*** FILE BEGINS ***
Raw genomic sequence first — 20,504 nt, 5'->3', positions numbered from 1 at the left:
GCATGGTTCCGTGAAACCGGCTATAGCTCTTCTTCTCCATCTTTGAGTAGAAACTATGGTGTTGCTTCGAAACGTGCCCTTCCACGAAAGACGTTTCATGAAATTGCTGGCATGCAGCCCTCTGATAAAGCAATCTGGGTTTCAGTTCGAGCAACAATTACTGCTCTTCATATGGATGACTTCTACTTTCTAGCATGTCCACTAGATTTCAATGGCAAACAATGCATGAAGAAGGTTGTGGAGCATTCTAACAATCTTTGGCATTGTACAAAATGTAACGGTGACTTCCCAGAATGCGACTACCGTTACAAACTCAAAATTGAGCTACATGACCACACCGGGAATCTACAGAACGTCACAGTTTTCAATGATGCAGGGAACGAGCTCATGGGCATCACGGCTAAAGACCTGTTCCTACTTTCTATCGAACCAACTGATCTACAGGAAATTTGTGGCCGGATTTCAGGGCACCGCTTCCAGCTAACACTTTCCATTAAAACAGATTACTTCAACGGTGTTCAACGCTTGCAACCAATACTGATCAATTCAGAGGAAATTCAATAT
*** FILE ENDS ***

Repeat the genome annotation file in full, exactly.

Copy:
Raw genomic sequence first — 20,504 nt, 5'->3', positions numbered from 1 at the left:
GCATGGTTCCGTGAAACCGGCTATAGCTCTTCTTCTCCATCTTTGAGTAGAAACTATGGTGTTGCTTCGAAACGTGCCCTTCCACGAAAGACGTTTCATGAAATTGCTGGCATGCAGCCCTCTGATAAAGCAATCTGGGTTTCAGTTCGAGCAACAATTACTGCTCTTCATATGGATGACTTCTACTTTCTAGCATGTCCACTAGATTTCAATGGCAAACAATGCATGAAGAAGGTTGTGGAGCATTCTAACAATCTTTGGCATTGTACAAAATGTAACGGTGACTTCCCAGAATGCGACTACCGTTACAAACTCAAAATTGAGCTACATGACCACACCGGGAATCTACAGAACGTCACAGTTTTCAATGATGCAGGGAACGAGCTCATGGGCATCACGGCTAAAGACCTGTTCCTACTTTCTATCGAACCAACTGATCTACAGGAAATTTGTGGCCGGATTTCAGGGCACCGCTTCCAGCTAACACTTTCCATTAAAACAGATTACTTCAACGGTGTTCAACGCTTGCAACCAATACTGATCAATTCAGAGGAAATTCAATAT